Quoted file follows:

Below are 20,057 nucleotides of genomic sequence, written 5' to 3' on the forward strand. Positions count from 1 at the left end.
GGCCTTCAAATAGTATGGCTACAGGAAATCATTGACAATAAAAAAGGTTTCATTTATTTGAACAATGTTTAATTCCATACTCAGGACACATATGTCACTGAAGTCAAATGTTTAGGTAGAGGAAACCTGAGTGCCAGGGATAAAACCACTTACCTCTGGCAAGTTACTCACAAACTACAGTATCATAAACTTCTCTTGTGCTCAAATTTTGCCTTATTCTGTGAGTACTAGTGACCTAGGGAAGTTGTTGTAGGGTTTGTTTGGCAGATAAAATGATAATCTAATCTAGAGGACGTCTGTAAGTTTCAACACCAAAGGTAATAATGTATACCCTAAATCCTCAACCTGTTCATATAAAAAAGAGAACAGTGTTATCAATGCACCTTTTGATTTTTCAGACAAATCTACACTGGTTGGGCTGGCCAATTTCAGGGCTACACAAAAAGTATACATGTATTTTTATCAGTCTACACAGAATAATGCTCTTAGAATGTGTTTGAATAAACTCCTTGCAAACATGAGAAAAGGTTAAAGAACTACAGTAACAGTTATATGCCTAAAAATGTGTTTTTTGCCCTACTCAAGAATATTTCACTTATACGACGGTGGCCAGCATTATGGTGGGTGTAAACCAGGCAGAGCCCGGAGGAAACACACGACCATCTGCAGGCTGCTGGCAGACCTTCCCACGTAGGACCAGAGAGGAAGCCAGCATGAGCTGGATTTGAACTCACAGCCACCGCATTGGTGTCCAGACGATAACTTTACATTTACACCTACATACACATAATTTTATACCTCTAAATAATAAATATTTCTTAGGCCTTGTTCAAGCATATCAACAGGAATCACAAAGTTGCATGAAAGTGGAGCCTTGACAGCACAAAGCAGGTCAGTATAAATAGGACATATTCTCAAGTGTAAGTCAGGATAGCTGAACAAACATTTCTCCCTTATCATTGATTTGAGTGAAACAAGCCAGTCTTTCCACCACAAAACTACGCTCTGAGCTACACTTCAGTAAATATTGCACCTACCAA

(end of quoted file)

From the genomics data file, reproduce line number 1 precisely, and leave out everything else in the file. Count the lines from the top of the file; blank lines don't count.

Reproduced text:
Below are 20,057 nucleotides of genomic sequence, written 5' to 3' on the forward strand. Positions count from 1 at the left end.